• Whether he is currently taking an anti-psychotic.

They are nearly done putting their 45 min survey together and anticipate emailing that out in a week. They do not get to see who has hired them to do this market research, nor do they share our personal information. I did find that the phone screener seemed adept in her knowledge of mental illness.

We look forward to seeing everyone on May 16 at Lake Tahoe Community College from 12 p.m. until 1 p.m. in the Board Room (refreshments provided by CakesByTheLake.).

Come show your support for this initiative - no cost to attend. Hear from Chief Probation Officer, Brian Richart and other EDC leaders.

May 1, 2018 update

The first Steering Committee met 25-Apr-2018. Our BOS signed support for this initiative in Jan, 2016. The topic has appeared on 7 of 12 Behavioral Health Commission Meetings.
Brian Richart, Chief Probation Officer was well-prepared in his facilitation of the first Steering Committee meeting to address garnering collaborative support for this initiative.
County departments represented include Probation, Jail Correction's, Sheriff, Police, DA, Public Defender, H&HS, CAO.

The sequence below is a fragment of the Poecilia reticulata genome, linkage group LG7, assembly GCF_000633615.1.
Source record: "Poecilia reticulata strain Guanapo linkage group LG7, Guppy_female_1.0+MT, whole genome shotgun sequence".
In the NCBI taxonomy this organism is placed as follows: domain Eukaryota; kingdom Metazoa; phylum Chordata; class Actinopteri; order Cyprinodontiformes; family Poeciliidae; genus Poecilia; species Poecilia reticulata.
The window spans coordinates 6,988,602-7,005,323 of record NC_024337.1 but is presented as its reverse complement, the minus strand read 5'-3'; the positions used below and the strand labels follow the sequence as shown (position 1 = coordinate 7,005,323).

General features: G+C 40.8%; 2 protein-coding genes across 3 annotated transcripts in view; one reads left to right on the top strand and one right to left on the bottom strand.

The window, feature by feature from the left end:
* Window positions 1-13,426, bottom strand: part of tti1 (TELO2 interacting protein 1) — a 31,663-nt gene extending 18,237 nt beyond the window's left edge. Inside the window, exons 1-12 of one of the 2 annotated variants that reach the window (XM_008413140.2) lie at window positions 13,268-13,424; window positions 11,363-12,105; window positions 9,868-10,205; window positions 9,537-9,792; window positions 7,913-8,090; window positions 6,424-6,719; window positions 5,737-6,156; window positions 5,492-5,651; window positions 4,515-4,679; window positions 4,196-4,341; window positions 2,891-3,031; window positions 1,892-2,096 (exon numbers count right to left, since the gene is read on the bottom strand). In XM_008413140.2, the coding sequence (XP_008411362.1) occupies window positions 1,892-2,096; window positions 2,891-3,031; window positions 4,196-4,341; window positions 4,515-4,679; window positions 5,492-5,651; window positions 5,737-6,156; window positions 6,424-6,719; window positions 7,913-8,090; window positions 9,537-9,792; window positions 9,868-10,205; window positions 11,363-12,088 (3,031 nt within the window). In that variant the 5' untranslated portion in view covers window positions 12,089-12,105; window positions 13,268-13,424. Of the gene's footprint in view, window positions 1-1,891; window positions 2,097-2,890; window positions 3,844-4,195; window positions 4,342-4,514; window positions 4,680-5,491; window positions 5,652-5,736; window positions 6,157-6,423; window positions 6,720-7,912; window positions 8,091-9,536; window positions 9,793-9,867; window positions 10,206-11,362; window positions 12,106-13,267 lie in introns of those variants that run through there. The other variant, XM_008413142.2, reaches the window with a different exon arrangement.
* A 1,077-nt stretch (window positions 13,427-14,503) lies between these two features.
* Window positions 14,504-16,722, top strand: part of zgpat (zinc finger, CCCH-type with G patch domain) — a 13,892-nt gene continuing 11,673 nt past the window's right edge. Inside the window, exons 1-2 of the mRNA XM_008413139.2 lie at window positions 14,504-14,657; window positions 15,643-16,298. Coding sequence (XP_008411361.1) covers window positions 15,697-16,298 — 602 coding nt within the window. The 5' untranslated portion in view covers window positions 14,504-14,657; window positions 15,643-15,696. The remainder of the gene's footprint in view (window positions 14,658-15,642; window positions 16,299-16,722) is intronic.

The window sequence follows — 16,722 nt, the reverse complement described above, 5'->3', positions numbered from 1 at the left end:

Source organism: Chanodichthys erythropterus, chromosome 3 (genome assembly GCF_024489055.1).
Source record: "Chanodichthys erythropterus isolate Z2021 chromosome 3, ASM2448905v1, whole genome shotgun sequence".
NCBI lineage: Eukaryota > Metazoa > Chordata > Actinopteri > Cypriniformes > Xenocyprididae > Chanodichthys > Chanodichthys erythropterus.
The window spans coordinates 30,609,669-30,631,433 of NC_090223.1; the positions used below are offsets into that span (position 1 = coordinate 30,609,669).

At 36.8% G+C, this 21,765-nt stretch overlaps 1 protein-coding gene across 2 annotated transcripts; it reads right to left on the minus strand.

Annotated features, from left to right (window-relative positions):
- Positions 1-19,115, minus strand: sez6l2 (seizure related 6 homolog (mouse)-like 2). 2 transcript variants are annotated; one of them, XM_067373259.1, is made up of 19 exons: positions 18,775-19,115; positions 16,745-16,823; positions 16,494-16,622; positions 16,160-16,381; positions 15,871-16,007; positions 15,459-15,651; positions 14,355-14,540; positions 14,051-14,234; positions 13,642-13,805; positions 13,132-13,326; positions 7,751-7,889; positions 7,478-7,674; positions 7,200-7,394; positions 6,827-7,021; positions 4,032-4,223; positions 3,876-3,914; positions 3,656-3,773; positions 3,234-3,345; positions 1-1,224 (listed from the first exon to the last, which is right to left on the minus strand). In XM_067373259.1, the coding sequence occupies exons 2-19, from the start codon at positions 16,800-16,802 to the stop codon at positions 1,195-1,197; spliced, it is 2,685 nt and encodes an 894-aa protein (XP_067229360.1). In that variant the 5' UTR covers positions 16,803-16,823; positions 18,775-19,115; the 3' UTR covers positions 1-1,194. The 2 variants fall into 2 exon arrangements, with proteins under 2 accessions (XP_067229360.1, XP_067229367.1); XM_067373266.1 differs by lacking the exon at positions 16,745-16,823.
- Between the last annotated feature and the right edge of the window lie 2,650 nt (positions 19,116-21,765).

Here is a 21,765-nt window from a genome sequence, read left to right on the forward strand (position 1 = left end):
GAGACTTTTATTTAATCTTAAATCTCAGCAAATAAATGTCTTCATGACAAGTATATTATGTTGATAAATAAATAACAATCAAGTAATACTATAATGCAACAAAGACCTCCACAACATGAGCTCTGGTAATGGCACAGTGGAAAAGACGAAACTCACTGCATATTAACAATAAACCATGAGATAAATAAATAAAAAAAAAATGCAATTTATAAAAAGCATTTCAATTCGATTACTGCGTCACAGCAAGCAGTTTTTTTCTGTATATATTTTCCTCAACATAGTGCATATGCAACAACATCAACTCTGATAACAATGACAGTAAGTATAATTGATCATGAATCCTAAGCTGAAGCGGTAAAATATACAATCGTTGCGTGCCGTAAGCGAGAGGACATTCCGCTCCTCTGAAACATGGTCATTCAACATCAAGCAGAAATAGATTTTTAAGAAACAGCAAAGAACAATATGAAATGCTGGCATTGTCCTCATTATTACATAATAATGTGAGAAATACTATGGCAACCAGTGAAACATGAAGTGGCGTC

President, NAMI El Dorado County, Barton Board Trustee, and Behavioral Health Commission Chair also participated in this steering committee meeting open to the public. Next meets on 13-Jun 10 a.m. - 12 p.m.
Judge Kingsbury is the Executive Sponsor for this initiative as a whole.
He provided  this hand-out from NACO (National Association of Counties) and emphasized the importance of metrics citing that without them we are simply relying on โ€œanecdotal opinion.โ€
  • 3-6x higher volume of mentally ill in jail than general population
  • 3/4 are living w/ co-occurring addiction.
The SteppingUp Initiative has been demonstrated to work, while not increasing risk to the public's safety.
Our charge is to work collaboratively to move this process of consistent measures and standards forward in the best interest of our community.
an ๏ปฟ d